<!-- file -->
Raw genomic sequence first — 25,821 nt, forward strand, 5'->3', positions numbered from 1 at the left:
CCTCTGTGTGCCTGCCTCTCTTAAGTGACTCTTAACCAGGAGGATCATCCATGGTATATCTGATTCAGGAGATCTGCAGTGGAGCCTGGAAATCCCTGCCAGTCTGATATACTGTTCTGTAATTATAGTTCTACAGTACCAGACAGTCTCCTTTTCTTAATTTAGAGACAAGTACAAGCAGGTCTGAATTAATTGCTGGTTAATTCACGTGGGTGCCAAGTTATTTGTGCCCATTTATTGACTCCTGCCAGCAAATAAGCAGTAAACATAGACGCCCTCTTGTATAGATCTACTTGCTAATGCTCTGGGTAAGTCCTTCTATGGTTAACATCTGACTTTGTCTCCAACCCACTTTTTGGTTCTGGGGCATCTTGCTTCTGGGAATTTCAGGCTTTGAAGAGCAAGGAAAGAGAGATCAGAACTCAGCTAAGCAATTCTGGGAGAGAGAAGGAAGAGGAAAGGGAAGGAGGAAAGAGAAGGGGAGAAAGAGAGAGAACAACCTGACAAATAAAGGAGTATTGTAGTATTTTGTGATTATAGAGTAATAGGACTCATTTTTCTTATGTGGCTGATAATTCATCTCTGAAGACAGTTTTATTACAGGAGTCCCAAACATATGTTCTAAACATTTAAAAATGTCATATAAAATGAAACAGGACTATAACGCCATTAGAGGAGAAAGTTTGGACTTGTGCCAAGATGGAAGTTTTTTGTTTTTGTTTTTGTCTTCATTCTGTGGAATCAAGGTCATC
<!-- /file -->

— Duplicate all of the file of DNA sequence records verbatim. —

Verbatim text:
Raw genomic sequence first — 25,821 nt, forward strand, 5'->3', positions numbered from 1 at the left:
CCTCTGTGTGCCTGCCTCTCTTAAGTGACTCTTAACCAGGAGGATCATCCATGGTATATCTGATTCAGGAGATCTGCAGTGGAGCCTGGAAATCCCTGCCAGTCTGATATACTGTTCTGTAATTATAGTTCTACAGTACCAGACAGTCTCCTTTTCTTAATTTAGAGACAAGTACAAGCAGGTCTGAATTAATTGCTGGTTAATTCACGTGGGTGCCAAGTTATTTGTGCCCATTTATTGACTCCTGCCAGCAAATAAGCAGTAAACATAGACGCCCTCTTGTATAGATCTACTTGCTAATGCTCTGGGTAAGTCCTTCTATGGTTAACATCTGACTTTGTCTCCAACCCACTTTTTGGTTCTGGGGCATCTTGCTTCTGGGAATTTCAGGCTTTGAAGAGCAAGGAAAGAGAGATCAGAACTCAGCTAAGCAATTCTGGGAGAGAGAAGGAAGAGGAAAGGGAAGGAGGAAAGAGAAGGGGAGAAAGAGAGAGAACAACCTGACAAATAAAGGAGTATTGTAGTATTTTGTGATTATAGAGTAATAGGACTCATTTTTCTTATGTGGCTGATAATTCATCTCTGAAGACAGTTTTATTACAGGAGTCCCAAACATATGTTCTAAACATTTAAAAATGTCATATAAAATGAAACAGGACTATAACGCCATTAGAGGAGAAAGTTTGGACTTGTGCCAAGATGGAAGTTTTTTGTTTTTGTTTTTGTCTTCATTCTGTGGAATCAAGGTCATC